Search: To find out answers to a specific question, copy a representative sentence from the question and paste the sentence in the search form and search it. The results show the most related questions and yours may be in there. Feel free to share LeiAcademy.org with other teachers and students.  
To discourage spam, only registered users can ask questions.

Welcome to Physics Homework and Study Help, where you can ask questions and receive help on learning physics. We currently focus on helping questions in introductory level college physics and high school AP Physics courses.
To discourage spam, only registered users can ask questions.

Facebook Twitter Google

Welcome to Physics Homework Help Page on LeiAcademy.org

Feel free to ask a question and also answer questions others asked. Answering others' questions can in turn help one's own understanding and build a warm healthy community for learning. The followings list a few things that might be helpful for you to effectively obtain help on specific physics homework or practice problems.  

Search: To find out answers to a specific questions, copy a representative sentence from the question and paste the whole sentence in the search form and search it. The results will show the most related questions and yours may be in there

Browse: To find out what have been discussed, asked or answered, put in a few key words in the search form and search for related questions, answers, and or solutions. Or you can click the related tags or other tabs to find useful information there.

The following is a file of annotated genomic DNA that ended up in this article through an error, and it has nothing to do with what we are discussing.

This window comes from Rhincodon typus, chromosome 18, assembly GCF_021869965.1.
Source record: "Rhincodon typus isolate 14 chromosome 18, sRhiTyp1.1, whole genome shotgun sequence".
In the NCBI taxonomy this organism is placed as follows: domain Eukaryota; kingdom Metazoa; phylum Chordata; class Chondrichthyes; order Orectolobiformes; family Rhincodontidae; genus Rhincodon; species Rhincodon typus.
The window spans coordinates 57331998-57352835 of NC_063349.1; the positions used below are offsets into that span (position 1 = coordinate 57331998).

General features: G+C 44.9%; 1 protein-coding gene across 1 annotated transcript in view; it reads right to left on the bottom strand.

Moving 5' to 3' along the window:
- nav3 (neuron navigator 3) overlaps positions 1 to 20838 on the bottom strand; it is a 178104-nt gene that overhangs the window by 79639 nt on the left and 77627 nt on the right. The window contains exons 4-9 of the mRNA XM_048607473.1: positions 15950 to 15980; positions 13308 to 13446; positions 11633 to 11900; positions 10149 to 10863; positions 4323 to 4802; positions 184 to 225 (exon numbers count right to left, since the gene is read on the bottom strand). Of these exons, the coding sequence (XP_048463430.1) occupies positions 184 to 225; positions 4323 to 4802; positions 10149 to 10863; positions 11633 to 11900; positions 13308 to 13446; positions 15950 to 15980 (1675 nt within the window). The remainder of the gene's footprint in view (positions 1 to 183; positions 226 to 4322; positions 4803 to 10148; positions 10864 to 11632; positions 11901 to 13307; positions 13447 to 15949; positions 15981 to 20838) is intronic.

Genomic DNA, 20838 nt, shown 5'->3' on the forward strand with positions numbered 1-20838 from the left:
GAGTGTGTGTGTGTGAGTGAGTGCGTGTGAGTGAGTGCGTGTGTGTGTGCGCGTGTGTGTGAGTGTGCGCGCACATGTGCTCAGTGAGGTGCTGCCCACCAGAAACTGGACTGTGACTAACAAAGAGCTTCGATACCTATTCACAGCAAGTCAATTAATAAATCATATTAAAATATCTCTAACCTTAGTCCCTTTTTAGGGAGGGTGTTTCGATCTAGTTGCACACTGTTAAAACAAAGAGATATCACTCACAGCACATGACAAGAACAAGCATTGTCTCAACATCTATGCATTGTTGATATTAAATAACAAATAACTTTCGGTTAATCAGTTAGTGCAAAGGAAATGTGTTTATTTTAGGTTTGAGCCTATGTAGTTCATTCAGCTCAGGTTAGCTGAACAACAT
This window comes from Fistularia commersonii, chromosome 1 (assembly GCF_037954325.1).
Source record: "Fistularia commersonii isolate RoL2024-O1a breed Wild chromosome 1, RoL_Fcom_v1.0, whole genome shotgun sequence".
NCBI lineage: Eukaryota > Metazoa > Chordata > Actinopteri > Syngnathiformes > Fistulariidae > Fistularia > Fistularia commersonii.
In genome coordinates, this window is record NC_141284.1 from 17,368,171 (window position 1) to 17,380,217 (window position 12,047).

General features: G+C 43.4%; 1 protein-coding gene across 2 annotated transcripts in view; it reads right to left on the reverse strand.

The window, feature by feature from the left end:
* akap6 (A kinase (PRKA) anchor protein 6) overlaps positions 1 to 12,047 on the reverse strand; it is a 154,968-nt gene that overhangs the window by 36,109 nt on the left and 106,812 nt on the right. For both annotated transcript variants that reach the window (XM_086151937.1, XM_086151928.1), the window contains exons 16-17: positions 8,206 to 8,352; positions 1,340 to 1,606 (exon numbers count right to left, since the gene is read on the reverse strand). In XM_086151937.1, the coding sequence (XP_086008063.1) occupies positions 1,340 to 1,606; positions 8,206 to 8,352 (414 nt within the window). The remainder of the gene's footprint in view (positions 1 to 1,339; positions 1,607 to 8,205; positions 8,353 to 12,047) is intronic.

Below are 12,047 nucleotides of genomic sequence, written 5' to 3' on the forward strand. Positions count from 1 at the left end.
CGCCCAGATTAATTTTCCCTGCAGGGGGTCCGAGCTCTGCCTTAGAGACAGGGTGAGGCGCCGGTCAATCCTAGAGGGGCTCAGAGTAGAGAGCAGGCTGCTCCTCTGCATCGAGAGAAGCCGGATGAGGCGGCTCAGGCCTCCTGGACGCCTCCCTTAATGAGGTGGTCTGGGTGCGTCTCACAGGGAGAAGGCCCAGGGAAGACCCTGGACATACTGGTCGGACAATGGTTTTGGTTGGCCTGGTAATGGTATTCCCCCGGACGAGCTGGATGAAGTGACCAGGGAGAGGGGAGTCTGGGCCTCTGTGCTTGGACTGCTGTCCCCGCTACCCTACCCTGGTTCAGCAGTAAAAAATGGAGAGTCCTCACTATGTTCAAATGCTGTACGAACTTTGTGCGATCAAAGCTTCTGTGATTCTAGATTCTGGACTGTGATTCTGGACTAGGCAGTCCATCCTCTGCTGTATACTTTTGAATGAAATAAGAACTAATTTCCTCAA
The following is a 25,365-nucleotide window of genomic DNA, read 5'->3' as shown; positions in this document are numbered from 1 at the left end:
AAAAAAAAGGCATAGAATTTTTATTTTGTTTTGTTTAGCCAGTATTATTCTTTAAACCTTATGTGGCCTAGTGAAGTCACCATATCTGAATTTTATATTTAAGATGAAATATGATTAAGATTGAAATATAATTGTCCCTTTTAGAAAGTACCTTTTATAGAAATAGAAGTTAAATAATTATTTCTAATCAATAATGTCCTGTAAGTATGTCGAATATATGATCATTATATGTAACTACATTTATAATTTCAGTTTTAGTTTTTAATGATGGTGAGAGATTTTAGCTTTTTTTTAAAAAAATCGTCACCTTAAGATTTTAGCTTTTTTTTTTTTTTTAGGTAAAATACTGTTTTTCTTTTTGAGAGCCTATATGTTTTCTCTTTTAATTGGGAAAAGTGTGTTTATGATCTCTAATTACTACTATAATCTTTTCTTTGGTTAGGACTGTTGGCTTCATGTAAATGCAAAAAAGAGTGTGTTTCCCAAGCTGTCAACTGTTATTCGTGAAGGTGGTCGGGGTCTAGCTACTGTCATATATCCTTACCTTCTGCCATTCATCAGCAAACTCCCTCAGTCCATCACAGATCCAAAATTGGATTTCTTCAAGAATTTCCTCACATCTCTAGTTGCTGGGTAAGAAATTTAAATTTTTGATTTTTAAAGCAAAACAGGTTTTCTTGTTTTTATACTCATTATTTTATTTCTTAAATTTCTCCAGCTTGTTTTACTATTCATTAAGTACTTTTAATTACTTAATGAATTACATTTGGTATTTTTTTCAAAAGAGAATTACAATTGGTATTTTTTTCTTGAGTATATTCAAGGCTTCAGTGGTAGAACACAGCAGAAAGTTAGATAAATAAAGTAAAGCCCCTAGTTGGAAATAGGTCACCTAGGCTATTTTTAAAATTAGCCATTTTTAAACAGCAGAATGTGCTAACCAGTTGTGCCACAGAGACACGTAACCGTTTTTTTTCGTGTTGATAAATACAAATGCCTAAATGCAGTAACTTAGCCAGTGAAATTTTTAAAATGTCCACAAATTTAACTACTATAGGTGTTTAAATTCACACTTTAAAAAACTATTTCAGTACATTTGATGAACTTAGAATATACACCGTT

You can also write professional-looking equations using Latex codes (see details here).

This site is hosted on LeiAcademy.org, which will continue to add new resources for learning. Feel free to share this with other teachers and students.  

Two fixed charges of 1.0uC and 3.0uC are 15cm apart. Where would you place a third charge...

0 votes
132 views

Two fixed charges of 1.0uC and 3.0uC are 15cm apart. Where would you place a
third charge so that no net electrostatic force acts on it?

The Us before the Cs represent micro. I know how to use coulombs law for 2 charges but here I am lost, please help.

asked Mar 5, 2014 in Intro College Physics by marcgab (120 points)

1 Answer

0 votes
We want to find the place were the net force on the third charge is zero. Essentially we are using Coulombs law twice (once with charges 1 and 3, and then once with charges 2 and 3) and ensuring that it is equal both times by carefully placing the third particleTo do so we may set up Newton's equation (The particles should be in a line so only one-dimension):

$$\Sigma F_3 = 0 = F_1 + F_2 = \frac{ k q_1 q_3}{ r_1^2} - \frac{k q_2 q_3}{r_2^2}$$

Here \(r_1\) is the distance between charge 1 and charge 3, and \(r_2\) is the distance between charge 2 and charge 3. We know that \(r_1 + r_2 = d \) according to the problem statement ( \( d= 15 cm \) ). The minus sign in front of the force from charge 2 signifies that it is acting in the opposite direction of charge 1.

Dividing out the common factors and a bit of algebra:

$$\frac{q_1}{r_1^2} = \frac{q_2}{(d - r_1)^2}$$

$$ q_1 (d^2 -2 d r_1 + r_1^2) = q_2 r_1^2$$

$$ (q_1 - q_2) r_1^2 - 2 q_1 d r_1 + q_1 d^2 = 0$$

Here we are left with a quadratic equation which can be solved using the quadratic formula leaving us with:

$$r_1 = 5.5 cm$$

Note that the quadratic equation will yield two answers...you need to choose which makes sense in this situation. In this case, only one is between 0 and 15 cm and that is your answer.
answered Mar 13, 2014 by jcf1559 (2,140 points)
web counter
...